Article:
1. BayView

    BayView Huh. Interesting. Contributor

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    Article with promo ideas for self-publishers, plus reality...

    Discussion in 'Publisher Discussion' started by BayView, Jul 24, 2017.

    There's an article at https://janefriedman.com/self-publishing-debut-literary-novel/ from an author who's self-published her debut literary novel and it goes into quite a bit of detail about the promotional tools used and the costs thereof.

    It also, to me, gave a really interesting insight into the mindset/finances of the process. The author has weirdly huge support on Patreon (raised $6 909) which changes the numbers a bit, but honestly, Patreon support has always mystified me. I'd like to know who her supporters are... friends and family? If so, it feels like a way to leach money from loved ones, which I'm not comfortable with. But maybe she's just really good at finding patrons...I don't know.

    Anyway, non-Patreon numbers show promotional expenses of $3 356 and book sales of $803.90, so without the Patreon injection this project would have cost her some serious money (and of course we won't get into the time spent). All the same, later in the article she wonders "Maybe... this is what success looks like for a debut literary fiction novel from a self-published author with a medium-sized online platform." She says that "The only thing that hasn’t been successful about this process are the (relatively) low sales."

    And at first I was dismissive and thought she was being a Pollyanna and/or in denial about the failure of her project, but then I remembered that my goals aren't her goals. I judge the success or failure of my writing financially, but she clearly doesn't. She's found quite a few things about her experience that she's pleased about (good reviews, events, interest in the second book) and doesn't seem discouraged by her results. So, yay for her!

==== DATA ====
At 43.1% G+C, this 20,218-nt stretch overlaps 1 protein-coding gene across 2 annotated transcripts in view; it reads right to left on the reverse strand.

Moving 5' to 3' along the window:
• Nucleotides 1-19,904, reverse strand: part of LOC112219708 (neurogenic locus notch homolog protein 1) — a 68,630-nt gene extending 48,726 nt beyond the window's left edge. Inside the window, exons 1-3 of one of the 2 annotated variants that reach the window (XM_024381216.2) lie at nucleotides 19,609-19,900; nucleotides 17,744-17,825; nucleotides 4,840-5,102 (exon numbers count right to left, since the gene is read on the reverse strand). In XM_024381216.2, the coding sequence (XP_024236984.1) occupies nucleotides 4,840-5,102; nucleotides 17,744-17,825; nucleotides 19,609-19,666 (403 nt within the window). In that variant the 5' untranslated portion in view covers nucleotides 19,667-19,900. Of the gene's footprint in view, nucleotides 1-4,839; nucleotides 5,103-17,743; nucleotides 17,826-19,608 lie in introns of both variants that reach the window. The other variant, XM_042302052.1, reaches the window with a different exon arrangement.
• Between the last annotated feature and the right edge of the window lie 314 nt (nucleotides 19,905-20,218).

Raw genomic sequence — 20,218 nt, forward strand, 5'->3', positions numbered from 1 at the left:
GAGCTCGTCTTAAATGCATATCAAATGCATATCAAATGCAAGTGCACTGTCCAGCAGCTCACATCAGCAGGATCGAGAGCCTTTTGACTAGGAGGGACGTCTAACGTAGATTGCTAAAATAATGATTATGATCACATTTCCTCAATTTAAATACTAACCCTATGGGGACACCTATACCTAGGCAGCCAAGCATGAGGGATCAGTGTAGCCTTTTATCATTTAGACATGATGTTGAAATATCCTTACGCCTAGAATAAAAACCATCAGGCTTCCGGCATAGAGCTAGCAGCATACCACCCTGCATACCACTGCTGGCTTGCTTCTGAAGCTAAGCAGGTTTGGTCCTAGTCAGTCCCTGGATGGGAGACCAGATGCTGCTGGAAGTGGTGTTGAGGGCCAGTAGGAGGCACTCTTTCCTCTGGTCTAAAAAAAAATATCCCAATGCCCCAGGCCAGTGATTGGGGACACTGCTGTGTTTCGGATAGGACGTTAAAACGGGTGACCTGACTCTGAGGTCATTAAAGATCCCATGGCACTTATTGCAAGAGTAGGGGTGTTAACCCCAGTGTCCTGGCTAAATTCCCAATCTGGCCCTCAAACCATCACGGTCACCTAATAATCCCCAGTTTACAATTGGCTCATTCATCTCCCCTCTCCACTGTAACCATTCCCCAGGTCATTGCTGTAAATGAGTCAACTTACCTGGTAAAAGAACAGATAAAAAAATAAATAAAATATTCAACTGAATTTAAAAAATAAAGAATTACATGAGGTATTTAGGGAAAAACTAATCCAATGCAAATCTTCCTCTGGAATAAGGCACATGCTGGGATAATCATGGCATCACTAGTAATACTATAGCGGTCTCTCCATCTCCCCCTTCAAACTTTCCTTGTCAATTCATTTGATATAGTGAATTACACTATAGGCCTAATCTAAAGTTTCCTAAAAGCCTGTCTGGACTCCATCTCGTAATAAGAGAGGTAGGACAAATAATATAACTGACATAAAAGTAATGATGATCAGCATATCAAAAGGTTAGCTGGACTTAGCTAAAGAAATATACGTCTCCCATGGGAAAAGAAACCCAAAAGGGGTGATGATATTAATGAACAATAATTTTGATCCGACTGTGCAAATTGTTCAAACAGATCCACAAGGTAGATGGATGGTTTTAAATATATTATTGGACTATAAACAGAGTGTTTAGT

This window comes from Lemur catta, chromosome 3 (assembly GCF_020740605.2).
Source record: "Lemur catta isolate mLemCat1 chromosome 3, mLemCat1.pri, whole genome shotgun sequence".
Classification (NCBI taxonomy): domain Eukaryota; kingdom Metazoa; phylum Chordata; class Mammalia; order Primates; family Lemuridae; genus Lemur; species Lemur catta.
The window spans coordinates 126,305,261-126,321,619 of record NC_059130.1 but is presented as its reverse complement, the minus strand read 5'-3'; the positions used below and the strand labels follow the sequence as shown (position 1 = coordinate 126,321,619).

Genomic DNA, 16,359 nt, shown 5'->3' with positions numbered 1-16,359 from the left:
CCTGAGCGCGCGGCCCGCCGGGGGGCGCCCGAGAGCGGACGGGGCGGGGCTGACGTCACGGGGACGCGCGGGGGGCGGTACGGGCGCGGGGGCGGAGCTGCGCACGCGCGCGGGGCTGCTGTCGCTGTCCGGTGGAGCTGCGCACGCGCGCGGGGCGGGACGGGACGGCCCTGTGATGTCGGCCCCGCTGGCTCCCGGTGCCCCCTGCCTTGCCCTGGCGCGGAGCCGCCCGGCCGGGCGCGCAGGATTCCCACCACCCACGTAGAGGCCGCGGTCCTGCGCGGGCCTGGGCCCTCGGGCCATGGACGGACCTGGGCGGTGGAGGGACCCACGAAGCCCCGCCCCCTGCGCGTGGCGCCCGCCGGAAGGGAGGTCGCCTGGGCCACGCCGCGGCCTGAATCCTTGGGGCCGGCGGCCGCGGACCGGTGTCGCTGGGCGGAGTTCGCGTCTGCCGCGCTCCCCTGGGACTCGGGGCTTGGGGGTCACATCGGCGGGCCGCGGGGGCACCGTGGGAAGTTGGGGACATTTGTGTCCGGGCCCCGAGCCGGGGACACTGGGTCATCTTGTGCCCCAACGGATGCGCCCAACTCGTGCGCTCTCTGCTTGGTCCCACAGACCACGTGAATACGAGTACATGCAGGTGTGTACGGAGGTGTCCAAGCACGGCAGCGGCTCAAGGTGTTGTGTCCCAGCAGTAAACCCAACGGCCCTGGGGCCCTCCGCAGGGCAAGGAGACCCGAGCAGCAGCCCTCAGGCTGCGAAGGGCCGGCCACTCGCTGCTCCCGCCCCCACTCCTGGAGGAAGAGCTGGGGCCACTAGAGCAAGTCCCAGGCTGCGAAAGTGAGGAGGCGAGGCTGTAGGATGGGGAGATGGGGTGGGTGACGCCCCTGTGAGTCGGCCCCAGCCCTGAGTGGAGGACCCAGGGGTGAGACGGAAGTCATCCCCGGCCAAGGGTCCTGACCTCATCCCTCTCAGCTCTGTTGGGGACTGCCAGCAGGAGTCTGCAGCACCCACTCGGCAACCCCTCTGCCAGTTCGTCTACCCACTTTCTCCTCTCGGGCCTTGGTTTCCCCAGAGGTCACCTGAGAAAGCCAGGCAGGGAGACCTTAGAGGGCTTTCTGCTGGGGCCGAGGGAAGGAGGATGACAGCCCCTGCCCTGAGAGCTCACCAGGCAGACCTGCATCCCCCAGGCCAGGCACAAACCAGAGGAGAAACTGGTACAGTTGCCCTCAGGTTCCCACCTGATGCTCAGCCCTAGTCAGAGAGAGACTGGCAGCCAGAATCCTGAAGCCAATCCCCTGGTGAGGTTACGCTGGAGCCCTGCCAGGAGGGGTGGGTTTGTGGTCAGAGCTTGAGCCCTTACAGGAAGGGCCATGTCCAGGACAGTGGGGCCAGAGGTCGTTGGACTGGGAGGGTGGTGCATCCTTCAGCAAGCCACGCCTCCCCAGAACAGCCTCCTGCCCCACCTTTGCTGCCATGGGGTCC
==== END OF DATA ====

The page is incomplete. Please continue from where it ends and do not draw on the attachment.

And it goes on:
I think so many self-publishing proponents try to sell it on its financial merits and/or on some sort of fight-the-power rebellious angle. Those don't compel me. But maybe this article is a better model. I think it's one similar to @Lew 's attitude (although I don't want to speak for him!). The money isn't the important thing; it's not the way to measure success. The experience is what's important.

    That's not how I'm playing the game, but it doesn't mean other people can't enjoy playing that way.
     
  2. Alex R. Encomienda

    Alex R. Encomienda Contributor Contributor

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    Very informative.

    I am still in the editing process of my manuscript and wondered about how to promote the story without spending too much. Someone here mentioned ideas about emailing libraries and local bookstores to see if they can sell the books for them which sounds very good to me. What are your thoughts on that?
     
  3. BayView

    BayView Huh. Interesting. Contributor

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    I think personal connections (like to the local bookstores) are probably good things - I think you'd get better results from showing up in person than from e-mail, though.

    In terms of libraries? I used to work in a library and we wouldn't respond to e-mails from self-publishers - there were just too many of them. Some self-publishers sent actual physical books to us (I can't imagine the expense involved) in hopes that we'd shelve the copy, and I'd usually give the book a quick look-through, and then usually discard it. Occasionally I found one that I thought might fit into our collection and I'd take it home and read it, and then usually discard it part way through that process because I'd have found flaws. I don't think most libraries are going to shelve books they haven't selected themselves, especially if the books aren't absolutely perfect.